Saturday, February 23, 2008

Ave, Charles!

This is pure gold:

I am tempted to print up my own “evangelist repellant” cards to carry with me wherever I go. They would be the size of business cards, with a big smiley face on the front. On the back would be printed text, something along the lines of: “Look, I understand that you are concerned for the state of my soul. Thank you for that concern. But you don’t know me from a hole in the wall, and I have no real interest in discussing my spiritual life with you. If you really want to make a difference in someone’s life, try getting to know them, try really caring for them, and then try ministering to their needs rather than pushing your agenda on them. No, this is not something that you can accomplish in a day, or even a week or a month. Yes, it’s a lot harder to quantify than say, the number of random strangers you have harassed on the street on any given day. But you know what? It will probably be ten thousand times more effective. Thank you, God bless you, and have a nice day.”

Charles's essay moves through a variety of topics: an encounter with a Christian evangelist, a quick dip into scriptural hermeneutics, an exploration of the psyche of your typical Korean proselytizer, etc. Well worth a read.

During my time in Korea, I've actually encountered very few proselytizers who have tried to approach me directly. For the most part, the Christians I've seen have been the type to hand out Kleenex packages with maps to their church printed on them. Because I live in a dorm and not a regular apartment, I'm not subject to the random knock on my door from a person seeking to bring my soul closer to Jesus. Back in the States, however, I was a bit cruel to a Korean gent who visited our house in Alexandria. As it turned out, the man was a Jehovah's Witness, and I quickly deduced that their church had sent a Korean man because they had already sussed out our domestic demographics. I made the man stand out in the cold while I debated theology with him. Heh.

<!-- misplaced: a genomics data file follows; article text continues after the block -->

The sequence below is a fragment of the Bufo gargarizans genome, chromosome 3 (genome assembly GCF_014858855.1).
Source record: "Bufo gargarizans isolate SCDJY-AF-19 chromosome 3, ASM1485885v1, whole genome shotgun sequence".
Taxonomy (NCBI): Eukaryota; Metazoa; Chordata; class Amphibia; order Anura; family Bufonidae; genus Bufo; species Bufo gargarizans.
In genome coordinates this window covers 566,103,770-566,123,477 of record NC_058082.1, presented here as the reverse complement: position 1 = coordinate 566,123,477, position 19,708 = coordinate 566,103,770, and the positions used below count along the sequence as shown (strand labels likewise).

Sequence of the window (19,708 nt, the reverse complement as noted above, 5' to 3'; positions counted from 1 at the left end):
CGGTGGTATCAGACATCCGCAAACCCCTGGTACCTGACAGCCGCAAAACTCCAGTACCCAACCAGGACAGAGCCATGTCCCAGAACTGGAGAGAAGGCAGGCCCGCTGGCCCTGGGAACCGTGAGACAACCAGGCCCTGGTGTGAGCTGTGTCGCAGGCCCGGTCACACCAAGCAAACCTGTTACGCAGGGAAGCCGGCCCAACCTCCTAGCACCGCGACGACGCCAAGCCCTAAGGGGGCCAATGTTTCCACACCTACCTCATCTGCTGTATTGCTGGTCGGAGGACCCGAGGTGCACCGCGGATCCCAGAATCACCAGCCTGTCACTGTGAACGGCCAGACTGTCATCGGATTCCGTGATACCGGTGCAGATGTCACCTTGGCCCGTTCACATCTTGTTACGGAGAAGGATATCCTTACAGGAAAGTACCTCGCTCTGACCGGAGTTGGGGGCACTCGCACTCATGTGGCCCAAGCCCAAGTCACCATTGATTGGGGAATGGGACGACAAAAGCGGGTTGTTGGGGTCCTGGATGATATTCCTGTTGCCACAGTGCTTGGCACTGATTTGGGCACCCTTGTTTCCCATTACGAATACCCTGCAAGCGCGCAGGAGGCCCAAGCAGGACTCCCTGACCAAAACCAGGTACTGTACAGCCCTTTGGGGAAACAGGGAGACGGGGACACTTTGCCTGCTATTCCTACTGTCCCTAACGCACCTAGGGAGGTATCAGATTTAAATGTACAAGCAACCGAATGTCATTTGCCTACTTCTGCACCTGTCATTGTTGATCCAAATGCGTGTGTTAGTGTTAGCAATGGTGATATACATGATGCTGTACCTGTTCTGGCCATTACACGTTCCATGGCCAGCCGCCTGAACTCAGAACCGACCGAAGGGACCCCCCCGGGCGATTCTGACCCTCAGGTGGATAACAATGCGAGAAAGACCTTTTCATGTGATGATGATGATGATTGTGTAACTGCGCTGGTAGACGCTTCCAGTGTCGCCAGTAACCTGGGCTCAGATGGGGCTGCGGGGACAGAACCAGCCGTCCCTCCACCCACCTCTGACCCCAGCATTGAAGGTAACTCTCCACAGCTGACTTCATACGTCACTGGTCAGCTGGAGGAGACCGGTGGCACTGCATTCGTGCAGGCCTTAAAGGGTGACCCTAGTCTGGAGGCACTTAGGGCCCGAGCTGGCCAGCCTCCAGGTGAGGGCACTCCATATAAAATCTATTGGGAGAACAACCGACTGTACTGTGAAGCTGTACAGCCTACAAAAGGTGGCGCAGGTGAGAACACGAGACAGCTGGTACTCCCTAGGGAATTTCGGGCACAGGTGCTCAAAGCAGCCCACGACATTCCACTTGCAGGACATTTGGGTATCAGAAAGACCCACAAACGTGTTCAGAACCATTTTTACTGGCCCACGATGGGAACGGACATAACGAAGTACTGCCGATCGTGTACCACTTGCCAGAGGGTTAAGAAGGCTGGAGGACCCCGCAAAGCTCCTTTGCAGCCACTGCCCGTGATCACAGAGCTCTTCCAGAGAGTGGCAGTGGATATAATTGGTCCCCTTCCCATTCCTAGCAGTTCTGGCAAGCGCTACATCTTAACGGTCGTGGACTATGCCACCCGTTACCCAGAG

Aaron said...

We have a video telecom unit on our front door - which clicks on automatically when someone rings the bell - and I've learned to be real quiet and not answer the door when I see two ajummas standing out there. I know their game.

The essay you quoted, by the way, looks to be worth reading. Care to provide a link?

Charles said...

As luck would have it, there is an error in the passage you quoted: it should, of course, be "try getting to know them" rather than "trying getting to know them." Figures that I'd have a slip of the keys in a paragraph destined to be quoted.

Kevin Kim said...


I forgot to stick the link in. Fixed!


I've changed "trying" to "try." The paragraph read so smoothly that I didn't even notice the error.


Anonymous said...

I grew up in a very small rural area of South Texas that was ruled by a rich, white Baptist minister. I don't know how he made such inroads in an area that is 98% Hispanic and about the same percentage Catholic. This man and his family ran both the town and school which wasn't the best situation because they were the haves while so many of us were just struggling to survive.

What burned me was that so many school related activities were held in their church buildings (graduations, assemblies, testing, etc.). As the Senior Class president, I finally put my foot down as stood up to him and told him that we (all 70 of us) were having "our" graduation at the High School stadium. None of our members were of his church, and we had more respect for the grid iron than his all-white church (his congregation would explode each winter thanks to huge numbers of snow birds flocking to the only "white" Baptist church in a very large area). This did not go over well with his son-in-law, our football coach and principal, but we had too much parental and other religious support for them to stand against. Hard for me to believe that all graduations since then have either been held at the stadium or inside the gymnasium since then.